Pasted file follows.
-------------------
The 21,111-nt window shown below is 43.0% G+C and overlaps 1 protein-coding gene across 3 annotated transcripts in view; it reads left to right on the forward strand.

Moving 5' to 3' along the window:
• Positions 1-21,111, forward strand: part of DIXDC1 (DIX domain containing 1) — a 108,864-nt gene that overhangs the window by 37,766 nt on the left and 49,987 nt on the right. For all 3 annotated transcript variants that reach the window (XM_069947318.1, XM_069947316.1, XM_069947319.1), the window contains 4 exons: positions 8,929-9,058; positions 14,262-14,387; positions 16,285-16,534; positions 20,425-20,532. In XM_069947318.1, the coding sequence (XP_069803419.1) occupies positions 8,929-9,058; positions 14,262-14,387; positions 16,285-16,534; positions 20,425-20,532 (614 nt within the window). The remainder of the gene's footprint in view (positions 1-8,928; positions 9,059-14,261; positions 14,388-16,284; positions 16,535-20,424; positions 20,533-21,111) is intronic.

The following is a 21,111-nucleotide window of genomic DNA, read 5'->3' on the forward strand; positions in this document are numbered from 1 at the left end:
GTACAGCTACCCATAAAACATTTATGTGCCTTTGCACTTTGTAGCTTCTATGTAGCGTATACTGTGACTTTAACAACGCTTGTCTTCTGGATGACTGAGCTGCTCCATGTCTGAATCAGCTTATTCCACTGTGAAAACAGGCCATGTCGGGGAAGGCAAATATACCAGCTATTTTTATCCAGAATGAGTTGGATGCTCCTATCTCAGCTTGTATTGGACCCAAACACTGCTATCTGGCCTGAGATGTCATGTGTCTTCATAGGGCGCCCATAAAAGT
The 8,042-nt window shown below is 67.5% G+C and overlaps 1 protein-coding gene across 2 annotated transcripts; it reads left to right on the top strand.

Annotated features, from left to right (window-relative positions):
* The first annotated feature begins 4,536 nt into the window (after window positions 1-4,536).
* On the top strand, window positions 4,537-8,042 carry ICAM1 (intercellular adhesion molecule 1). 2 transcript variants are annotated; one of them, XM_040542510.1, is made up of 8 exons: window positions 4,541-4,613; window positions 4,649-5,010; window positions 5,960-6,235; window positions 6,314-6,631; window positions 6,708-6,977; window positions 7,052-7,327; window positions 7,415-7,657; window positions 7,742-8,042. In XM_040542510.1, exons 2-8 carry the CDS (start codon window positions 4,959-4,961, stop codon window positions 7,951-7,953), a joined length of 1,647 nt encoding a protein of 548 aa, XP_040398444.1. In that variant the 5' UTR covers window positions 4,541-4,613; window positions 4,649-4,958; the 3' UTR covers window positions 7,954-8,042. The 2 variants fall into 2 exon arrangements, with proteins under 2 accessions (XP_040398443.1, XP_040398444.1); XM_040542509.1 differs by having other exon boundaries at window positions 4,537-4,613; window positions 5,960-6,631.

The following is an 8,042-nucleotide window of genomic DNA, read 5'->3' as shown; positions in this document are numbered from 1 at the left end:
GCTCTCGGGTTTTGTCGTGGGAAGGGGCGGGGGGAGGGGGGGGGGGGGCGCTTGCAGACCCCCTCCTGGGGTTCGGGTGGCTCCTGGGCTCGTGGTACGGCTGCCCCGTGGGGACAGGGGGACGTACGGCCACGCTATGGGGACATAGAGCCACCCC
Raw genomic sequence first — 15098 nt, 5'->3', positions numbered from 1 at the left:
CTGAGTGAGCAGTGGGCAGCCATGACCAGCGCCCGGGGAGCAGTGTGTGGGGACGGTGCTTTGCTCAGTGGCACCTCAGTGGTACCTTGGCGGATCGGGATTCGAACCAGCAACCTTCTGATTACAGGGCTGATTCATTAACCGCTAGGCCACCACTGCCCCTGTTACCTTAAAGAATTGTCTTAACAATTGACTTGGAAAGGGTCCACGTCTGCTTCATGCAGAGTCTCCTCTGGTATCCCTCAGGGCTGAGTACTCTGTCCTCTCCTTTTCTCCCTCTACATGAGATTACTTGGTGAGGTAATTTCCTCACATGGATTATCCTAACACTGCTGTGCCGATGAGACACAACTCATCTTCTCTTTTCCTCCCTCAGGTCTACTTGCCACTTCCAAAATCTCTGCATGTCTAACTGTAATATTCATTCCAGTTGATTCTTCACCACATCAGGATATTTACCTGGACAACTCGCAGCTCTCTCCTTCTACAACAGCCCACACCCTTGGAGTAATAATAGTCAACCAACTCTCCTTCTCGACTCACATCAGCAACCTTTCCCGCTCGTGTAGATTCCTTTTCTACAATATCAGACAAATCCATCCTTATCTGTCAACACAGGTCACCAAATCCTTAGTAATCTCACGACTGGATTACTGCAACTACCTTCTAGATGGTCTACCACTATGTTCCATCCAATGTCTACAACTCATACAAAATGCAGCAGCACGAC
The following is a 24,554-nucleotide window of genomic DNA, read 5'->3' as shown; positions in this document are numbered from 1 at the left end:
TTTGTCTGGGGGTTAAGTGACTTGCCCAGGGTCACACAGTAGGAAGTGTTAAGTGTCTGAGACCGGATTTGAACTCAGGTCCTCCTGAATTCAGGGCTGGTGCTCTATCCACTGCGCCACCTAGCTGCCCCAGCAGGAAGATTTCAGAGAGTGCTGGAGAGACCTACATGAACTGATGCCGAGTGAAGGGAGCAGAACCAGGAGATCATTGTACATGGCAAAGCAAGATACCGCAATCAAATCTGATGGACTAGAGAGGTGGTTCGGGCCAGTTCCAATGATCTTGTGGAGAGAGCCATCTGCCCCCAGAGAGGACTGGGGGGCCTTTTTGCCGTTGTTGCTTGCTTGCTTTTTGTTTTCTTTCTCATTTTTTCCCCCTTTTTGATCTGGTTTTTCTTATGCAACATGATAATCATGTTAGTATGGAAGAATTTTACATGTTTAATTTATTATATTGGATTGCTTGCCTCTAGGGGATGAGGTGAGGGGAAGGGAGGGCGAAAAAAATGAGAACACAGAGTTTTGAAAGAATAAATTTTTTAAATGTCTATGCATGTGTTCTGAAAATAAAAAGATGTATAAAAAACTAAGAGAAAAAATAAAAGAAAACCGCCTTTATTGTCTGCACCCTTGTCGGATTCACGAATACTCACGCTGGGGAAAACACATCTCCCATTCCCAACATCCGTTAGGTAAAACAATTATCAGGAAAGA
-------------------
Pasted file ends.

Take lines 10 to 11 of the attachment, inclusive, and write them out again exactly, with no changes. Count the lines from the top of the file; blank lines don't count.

The following is an 8,042-nucleotide window of genomic DNA, read 5'->3' as shown; positions in this document are numbered from 1 at the left end:
GCTCTCGGGTTTTGTCGTGGGAAGGGGCGGGGGGAGGGGGGGGGGGGGCGCTTGCAGACCCCCTCCTGGGGTTCGGGTGGCTCCTGGGCTCGTGGTACGGCTGCCCCGTGGGGACAGGGGGACGTACGGCCACGCTATGGGGACATAGAGCCACCCC